After passing Leimebamba, we had a spectacular climb up the mountain, summitted at about 3,650 meters/12,000 ft for one of the most epic 38 miles of single lane winding gradual downhills of all time! We stopped on our way down to camp in a school yard, not wanting to ride in dark on this guardrail-less road or camp at 1,000 ft at the bottom in scorching heat. After crossing the river at the bottom of the gorge, eating a bunch of cheap mangos, we began the 28 mile creeping, switchback road in the blistering heat up the mountainside. By the afternoon, my migraine was in full pounding mode (I just can't seem to stay hidrated enough in heat) and by evening Ville found us a nice cow pasture near the top of the climb to camp in. When we woke up, the sun rays were just peeking through the clouds down into the valley below and the farmer was slowly making his way down the hill with his cows from above. It was a spectacular spot, with epic views, no barking dogs OR crowing roosters! Heaven!
The next morning we completed the 11,000 ft climb, and dropped into Celedin where we got a hotel room to wash the sweat off, crash in a bed, and I even splurged and payed to get my clothes washed instead of handwashing them in the sink and hanging them all over the room as we always do. The next day was a breeze after the climbing we had been doing, and we made 65 miles fairly easy. Of course, the following day was an entire day of slowly climbing up, up, and up where we made it just before dark to Huamachuco, where we currently are. Yesterday being drunken Sunday, we had a handful of drunks yelling at us and even had a guy throw oranges at us, but for the most part, everyone has been very nice in Peru. I would say far more reserved than the countries before, but when we make the effort to say, "Buenos Dias" they respond. Kids yell "Gringo" everywhere, but we hear it is a term of endearment, so we keep telling ourselves that. We do get lots of kids waving as we pass which is awesome!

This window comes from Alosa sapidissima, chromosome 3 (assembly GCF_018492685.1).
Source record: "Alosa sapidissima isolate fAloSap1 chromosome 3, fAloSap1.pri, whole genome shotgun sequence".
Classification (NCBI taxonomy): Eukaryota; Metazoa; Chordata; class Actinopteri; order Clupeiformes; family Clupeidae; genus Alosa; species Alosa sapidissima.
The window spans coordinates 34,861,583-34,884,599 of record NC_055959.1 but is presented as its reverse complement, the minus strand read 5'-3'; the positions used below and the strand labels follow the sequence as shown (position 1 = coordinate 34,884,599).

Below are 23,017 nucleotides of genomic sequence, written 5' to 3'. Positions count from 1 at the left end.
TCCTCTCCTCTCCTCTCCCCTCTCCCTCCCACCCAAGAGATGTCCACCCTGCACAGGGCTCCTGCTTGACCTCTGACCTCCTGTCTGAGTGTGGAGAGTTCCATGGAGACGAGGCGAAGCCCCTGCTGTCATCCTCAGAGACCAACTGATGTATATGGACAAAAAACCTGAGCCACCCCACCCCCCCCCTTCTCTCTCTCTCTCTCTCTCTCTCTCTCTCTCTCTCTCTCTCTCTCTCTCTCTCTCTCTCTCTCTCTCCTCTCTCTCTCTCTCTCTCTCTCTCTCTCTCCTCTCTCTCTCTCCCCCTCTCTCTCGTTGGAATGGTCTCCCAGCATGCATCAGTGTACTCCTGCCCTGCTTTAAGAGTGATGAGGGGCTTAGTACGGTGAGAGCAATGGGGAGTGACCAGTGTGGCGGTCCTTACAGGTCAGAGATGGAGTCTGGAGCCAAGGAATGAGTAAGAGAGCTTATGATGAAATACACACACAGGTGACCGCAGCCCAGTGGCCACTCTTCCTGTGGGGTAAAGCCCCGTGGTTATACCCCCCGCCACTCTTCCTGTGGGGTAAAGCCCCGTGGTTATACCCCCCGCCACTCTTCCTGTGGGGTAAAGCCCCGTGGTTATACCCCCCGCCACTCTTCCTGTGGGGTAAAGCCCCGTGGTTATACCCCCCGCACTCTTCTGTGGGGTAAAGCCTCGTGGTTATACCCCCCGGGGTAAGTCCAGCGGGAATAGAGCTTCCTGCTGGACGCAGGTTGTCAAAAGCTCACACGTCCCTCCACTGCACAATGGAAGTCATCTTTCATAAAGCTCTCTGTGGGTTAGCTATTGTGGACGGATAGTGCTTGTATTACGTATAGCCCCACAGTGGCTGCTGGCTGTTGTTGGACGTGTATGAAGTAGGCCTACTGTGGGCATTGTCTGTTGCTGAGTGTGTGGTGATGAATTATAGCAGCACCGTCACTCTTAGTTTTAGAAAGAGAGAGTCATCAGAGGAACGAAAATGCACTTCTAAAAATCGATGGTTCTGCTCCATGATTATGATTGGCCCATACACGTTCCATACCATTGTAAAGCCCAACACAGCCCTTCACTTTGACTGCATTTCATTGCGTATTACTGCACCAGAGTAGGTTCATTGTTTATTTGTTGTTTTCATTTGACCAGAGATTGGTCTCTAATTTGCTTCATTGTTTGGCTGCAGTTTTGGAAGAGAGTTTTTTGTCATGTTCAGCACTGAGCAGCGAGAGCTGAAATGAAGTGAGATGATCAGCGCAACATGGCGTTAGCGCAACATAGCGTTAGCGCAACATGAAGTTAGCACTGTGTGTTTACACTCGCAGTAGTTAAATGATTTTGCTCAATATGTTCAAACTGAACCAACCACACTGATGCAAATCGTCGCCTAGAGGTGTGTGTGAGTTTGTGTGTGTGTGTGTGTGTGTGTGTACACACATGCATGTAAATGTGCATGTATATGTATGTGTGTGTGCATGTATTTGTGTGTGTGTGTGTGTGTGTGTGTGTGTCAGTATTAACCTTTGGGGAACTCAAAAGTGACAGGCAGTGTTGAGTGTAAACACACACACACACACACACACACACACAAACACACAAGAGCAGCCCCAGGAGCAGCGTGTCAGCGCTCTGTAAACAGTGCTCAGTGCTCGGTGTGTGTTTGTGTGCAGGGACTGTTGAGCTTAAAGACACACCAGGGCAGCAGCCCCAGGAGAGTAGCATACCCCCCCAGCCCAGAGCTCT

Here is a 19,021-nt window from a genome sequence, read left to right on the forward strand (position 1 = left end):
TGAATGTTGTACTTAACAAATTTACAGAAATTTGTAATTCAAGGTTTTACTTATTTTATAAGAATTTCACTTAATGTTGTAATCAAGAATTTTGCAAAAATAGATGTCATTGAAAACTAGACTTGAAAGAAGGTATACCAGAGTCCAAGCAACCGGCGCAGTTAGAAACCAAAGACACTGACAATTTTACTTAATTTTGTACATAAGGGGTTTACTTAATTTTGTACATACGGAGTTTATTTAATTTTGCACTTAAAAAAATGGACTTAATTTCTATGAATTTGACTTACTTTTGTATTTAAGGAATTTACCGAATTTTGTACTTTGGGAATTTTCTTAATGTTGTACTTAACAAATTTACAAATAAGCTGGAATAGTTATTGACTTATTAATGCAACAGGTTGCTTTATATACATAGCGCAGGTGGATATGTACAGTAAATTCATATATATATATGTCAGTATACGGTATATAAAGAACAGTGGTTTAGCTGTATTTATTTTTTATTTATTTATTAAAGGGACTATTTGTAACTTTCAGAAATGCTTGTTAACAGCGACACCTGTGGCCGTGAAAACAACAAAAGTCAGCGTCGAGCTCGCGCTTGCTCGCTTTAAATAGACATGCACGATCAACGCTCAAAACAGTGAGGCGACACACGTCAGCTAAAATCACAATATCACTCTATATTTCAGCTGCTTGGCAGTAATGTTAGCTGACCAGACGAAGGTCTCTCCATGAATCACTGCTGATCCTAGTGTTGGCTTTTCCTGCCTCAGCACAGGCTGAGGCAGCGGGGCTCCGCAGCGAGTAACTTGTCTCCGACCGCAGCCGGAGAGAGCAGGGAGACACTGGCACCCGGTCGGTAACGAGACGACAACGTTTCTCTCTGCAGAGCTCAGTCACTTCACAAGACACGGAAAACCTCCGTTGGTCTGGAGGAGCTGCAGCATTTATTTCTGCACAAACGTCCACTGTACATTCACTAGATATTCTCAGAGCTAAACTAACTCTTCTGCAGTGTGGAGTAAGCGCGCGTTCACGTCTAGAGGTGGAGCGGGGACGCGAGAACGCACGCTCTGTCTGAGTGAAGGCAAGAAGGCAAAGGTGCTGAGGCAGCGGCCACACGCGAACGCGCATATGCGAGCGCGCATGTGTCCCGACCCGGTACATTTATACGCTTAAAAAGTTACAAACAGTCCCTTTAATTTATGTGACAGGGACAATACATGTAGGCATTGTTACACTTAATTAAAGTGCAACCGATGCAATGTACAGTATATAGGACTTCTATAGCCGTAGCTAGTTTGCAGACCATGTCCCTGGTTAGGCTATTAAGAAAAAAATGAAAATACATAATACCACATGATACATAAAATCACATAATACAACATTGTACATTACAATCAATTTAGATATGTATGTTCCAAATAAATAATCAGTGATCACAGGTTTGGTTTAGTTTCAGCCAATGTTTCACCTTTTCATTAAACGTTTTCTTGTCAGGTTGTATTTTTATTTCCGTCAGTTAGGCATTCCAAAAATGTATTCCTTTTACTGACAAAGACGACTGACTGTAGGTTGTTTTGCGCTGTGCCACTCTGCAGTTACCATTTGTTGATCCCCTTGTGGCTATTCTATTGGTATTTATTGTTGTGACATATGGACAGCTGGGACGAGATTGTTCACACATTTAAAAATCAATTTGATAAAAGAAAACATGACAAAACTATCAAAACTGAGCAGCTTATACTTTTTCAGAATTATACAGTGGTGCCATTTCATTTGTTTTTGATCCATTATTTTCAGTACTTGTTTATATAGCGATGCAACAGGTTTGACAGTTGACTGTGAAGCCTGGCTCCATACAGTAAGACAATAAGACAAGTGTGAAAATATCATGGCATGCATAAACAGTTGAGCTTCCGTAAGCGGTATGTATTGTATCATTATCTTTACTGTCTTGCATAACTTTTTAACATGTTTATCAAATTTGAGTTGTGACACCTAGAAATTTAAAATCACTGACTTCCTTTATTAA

As for the dogs and roosters, they are pure evil. I wish I were exaggerating, but everyone, and I mean even in the big cities and nice hotels they have roosters. And unless we camp in a cow pasture no where near anyone, we will inevitably be woken up throughout the night by crowing roosters. And the dogs are horrific. I like dogs, even had a dog and dogs when I was growing up, but the dogs in Southern Ecuador and Peru are vicious. They are not treated super well (PETA would have a field day in Latin America), but they think their job is to protect the person who throws them scraps, and their farm, which includes the road in which we are riding on. For a month now, I carry a big stick and Ville carries rocks in his pockets to throw at them. Sadly, we lost our pepper spray on the flight to Colombia where we have now needed it most!